My May, in a list:
Started a new writing project. Played golf in hiking boots.
Cut my hair. Shaved my beard. Booked a trip to Michigan in August.
Learned the hard way there are bad seats at Providence Park.
Rode the train ’til the end of the line, then hiked into camp. Pushed my shopping cart past the one-pound bags of Sour Patch Kids without wanting to buy one of them.
Wiggled into snowboard boots in a dry parking lot. Bought a new sleeping bag.
Made something new for dinner, finally.
Passed my one-year mark as a Portlander.
An anniversary announcement, of sorts: Postscript turned one in May. Thank you, kindly, for following along with these musings, which are nothing short of self-published self-indulgence. I really appreciate your readership, encouragement and kind comments.
Katherine Pommerening’s iPhone is the place where all of her friends are always hanging out. So it’s the place where she is, too. She’s on it after it rings to wake her up in the mornings. She’s on it at school, when she can sneak it. She’s on it while her 8-year-old sister, Lila, is building crafts out of beads. She sets it down to play basketball, to skateboard, to watch PG-13 comedies and sometimes to eat dinner, but when she picks it back up, she might have 64 unread messages.
— The Washington Post, on being 13, among other things
They built shelters with frames made of branches and covered them with whatever material they could find. One family made a wall out of a pair of XXL Levi’s jeans. Another stretched out a dirty Snuggie, its left sleeve hanging out like a limp windsock. Someone found a huge purple-and-yellow vinyl poster bearing the smiling face of a Dominican congressional candidate and used it as a waterproof roof.
— The New York Times, on people of Haitian descent being deported from the Dominican Republic
If you have just fallen in love, take the week off sick. With all those new emotions and without having to put on a false face for anyone, you might just write a novella nobody likes.
— The New York Times, on taking time off when you’re sick
Pinellas Park police knocked on Carolyn Groover’s door about 1 a.m. Dec. 15, some three hours after her son’s body was found nearby. She answered the door in pajamas and hustled off to get her glasses when the officers asked to come inside.
— The Tampa Bay Tribune, on a man’s addiction and death and the people who loved him
Alexi Pappas’s hair bun, wound as tightly as a coach’s stopwatch, slowly unraveled as she quickly completed her workout, tendrils snaking down the nape of her neck as on some Medusa figure.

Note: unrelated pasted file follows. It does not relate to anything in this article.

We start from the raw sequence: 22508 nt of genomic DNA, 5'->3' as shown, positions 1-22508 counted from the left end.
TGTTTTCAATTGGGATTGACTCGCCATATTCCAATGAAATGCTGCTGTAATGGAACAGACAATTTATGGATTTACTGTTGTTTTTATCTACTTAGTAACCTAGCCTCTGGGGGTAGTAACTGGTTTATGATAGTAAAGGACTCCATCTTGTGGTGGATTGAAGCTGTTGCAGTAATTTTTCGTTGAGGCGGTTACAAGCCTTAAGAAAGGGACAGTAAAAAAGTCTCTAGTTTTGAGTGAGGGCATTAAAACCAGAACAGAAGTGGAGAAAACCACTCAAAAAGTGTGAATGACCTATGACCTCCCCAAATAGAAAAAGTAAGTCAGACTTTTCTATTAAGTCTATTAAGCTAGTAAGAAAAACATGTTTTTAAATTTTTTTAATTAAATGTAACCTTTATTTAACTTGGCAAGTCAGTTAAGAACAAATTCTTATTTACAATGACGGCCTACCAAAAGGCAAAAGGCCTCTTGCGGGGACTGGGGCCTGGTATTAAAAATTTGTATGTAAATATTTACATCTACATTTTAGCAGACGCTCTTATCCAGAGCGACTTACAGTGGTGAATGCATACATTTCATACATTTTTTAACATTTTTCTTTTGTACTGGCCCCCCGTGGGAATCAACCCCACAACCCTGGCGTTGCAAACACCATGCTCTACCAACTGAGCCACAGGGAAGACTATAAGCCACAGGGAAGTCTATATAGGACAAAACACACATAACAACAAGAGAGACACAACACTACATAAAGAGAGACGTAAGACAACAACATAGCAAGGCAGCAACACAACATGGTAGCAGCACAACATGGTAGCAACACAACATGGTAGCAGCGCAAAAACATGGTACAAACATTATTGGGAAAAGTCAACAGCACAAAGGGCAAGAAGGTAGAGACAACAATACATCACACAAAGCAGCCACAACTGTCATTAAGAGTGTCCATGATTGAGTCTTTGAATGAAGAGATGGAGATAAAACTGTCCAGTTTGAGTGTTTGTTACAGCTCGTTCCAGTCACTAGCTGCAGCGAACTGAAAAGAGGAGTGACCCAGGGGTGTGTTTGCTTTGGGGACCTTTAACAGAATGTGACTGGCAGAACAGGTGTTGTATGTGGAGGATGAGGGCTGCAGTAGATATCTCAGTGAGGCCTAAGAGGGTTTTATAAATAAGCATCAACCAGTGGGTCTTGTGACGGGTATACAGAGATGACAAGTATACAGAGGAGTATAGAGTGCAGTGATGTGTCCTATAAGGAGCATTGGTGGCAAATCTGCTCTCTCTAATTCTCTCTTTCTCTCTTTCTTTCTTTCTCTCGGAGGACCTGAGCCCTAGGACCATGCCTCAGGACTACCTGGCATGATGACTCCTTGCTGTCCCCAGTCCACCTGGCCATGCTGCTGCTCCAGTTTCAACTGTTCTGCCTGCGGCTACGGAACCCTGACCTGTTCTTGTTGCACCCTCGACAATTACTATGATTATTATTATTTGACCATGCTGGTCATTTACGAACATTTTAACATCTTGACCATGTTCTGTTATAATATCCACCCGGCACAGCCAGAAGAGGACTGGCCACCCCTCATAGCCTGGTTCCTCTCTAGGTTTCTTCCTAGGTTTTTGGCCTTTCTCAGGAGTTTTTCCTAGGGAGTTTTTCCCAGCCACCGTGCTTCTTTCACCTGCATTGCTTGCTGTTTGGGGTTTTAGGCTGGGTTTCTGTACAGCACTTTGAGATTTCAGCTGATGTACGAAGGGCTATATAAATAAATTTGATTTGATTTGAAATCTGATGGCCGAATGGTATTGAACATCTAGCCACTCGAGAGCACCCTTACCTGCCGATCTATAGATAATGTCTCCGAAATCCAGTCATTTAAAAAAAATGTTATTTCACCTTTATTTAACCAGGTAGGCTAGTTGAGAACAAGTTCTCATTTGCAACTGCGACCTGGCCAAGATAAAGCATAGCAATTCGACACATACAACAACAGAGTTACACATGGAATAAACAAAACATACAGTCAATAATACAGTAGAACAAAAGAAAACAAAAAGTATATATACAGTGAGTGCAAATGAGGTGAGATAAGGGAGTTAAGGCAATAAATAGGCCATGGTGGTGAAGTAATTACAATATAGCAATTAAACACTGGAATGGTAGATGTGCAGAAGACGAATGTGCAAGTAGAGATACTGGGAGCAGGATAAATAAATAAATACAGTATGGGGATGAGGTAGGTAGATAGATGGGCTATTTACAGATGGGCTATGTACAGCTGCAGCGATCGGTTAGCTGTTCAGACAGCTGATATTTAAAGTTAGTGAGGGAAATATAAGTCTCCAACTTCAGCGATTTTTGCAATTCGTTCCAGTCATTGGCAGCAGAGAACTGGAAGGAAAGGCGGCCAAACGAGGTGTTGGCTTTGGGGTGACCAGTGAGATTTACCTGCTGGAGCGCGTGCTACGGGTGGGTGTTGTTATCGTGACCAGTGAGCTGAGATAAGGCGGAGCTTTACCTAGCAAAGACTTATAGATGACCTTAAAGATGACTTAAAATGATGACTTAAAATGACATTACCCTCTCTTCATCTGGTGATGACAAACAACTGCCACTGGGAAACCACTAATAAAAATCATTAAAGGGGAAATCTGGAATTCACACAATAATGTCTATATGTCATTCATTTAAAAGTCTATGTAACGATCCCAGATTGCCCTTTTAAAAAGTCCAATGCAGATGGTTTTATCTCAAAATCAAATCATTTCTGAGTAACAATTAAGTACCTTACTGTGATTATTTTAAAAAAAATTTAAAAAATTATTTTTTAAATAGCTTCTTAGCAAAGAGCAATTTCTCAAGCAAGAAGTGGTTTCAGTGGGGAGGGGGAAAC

— The New York Times, on an Olympic distance runner’s philosophy and following
The showman gives his full name as Peter Carmine Gaetano Napolitano, and he speaks of stages seen, bandstands of a bygone New York, disco halls and late, late nights and platinum records on other men’s walls. The telephone rings, and he answers:
“Good evening. You’ve reached Melody Lanes. How may we help you? Yes, this is the bowling place.”
— The New York Times, on a drink recipe and man who makes it
May was another thrilling month of reading. I quickly thumbed my way through Laurie Lee’s “As I Walked Out One Midsummer Morning,” marking magical sentences and paragraphs every couple pages. The memoir — about a young man leaving his English hometown on foot, touring the country and setting off for Spain — is full of writerly gems, such as the following:
“A hundred fountains were playing, filling the sky with rainbows and creating an extraordinary dreamlike clamor. Marble gods and wood-nymphs, dolphins and dragons, their anatomies studded with pipes and nozzles, directed complex cascades at one another or shot them high above the flowering trees. Everything that could be done with water seemed to be going on here, almost to the point of hydromania. Lakes, pools, jets, and falls, flooded grottoes and exotic canals, all throbbed and surged at different levels, reflecting classical arbours, paths, and terraces, or running like cooling milk down the stationary.”
And to think he could have simply said he was impressed with the fountains…
You should be listening to the Washington Post’s “Presidential” podcast, if you’re not already. The episode about Ulysses S. Grant is one of my favorites.
I recently reported about a hiking death that serves as a grim reminder of the dangers of outdoor recreation and a man who fired dozens of shots at police during a standoff in a Portland mobile home park.
As always, thanks for reading.